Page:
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Black Excellence In Birding

A Black Birders Week event
Saturday, May 27, 2023 5–9 p.m.

The Black Birders and others stand on the stage of the auditorium posing for the camera.

$45 per person; $40 Academy members, In Color Birding members, African American Museum in Philadelphia members, Drexel employees and students
Tickets will be available at the door
Guests must be 21+ to drink and will receive wristbands.

Join the Academy of Natural Sciences for Black Excellence in Birding, our second annual black-tie Black Birders Week event. Meet some of the country’s most well-known Black birders, go behind the scenes of the Academy to interact with our world-class Ornithology Collection, join the panel discussion on Black women in birding and meet local poets and artists as they share their expressions throughout the night. Tweet an invite to a fellow bird lover, fluff up your plumage for a feathery date night or simply sip cocktails and savor delicious appetizers as you enjoy good conversation with fellow Black birders.

Black Birders Flying Full Circle

Black Birders Week is a weeklong series of events to highlight Black nature enthusiasts and to increase the visibility of Black birders, who face unique challenges and dangers when engaging in outdoor activities. The event was created as a response to the Central Park birdwatching incident and police brutality against Black Americans. The inaugural event ran from May 31 to June 5, 2020. The week of events was organized by a group of STEM professionals and students known as the BlackAFinSTEM Collective.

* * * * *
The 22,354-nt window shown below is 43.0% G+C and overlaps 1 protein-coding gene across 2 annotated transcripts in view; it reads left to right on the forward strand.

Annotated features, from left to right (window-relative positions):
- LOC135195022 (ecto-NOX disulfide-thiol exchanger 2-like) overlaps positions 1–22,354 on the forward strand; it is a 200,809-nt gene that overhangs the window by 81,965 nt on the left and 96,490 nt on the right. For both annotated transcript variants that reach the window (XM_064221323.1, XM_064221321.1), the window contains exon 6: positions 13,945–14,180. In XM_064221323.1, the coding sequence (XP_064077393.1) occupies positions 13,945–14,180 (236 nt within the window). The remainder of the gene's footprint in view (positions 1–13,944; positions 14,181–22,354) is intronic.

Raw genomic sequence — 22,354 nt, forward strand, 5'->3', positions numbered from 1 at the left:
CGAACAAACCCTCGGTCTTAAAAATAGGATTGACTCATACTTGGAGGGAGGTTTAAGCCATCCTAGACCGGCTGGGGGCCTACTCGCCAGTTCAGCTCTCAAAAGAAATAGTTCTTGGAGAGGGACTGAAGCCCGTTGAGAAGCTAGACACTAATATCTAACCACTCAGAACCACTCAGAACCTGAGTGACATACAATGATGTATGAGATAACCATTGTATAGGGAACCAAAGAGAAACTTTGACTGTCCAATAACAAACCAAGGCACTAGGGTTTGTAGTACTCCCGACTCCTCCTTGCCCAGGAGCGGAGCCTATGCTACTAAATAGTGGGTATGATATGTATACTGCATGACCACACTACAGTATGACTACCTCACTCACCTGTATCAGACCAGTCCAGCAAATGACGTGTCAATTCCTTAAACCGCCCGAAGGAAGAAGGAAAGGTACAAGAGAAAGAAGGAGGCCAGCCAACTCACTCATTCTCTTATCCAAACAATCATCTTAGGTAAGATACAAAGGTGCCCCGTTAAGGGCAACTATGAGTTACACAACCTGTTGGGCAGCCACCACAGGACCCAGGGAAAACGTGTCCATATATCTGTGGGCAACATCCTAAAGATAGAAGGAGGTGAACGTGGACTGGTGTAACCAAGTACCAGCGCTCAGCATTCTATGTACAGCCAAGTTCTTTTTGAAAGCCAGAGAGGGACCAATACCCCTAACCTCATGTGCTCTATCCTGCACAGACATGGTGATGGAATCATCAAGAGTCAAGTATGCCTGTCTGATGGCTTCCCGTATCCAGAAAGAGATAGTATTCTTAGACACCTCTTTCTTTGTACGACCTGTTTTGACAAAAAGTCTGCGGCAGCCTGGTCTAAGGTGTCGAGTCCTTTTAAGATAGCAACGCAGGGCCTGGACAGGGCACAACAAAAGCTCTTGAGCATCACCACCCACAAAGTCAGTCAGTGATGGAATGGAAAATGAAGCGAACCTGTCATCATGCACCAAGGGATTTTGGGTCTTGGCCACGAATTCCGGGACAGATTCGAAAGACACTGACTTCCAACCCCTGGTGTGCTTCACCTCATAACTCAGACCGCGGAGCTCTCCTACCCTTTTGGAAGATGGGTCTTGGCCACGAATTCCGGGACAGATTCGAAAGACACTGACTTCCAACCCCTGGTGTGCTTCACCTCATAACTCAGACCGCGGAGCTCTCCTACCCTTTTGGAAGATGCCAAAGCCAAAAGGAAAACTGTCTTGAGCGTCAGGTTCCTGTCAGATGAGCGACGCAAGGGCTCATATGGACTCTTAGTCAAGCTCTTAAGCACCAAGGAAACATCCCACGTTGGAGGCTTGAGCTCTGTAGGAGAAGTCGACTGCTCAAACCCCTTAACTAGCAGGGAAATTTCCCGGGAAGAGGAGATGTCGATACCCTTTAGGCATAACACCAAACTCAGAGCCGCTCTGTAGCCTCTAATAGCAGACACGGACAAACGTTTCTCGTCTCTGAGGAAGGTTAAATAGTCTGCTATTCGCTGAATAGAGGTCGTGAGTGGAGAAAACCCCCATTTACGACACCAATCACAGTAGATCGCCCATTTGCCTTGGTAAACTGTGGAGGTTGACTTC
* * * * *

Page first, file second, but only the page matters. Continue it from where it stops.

Black Excellence in Birding Program 

Click here to download the program for the evening.

A group of former WINS students with Sean Stallworth.

See photos from last year's event:

Three black women posing in front of the t-rex in dinosaur hall.
Several WINS students are posing for a photo.
Jason Hall, taking a selfie with another guest.
A woman taking a photo of two women in front of a dinosaur skeleton.
An academy scientist showing off a bird specimen.
Sean Stallworth with the VP of Community Learning, Maurice Baynard.

Meet, Greet and Learn

5–7 p.m.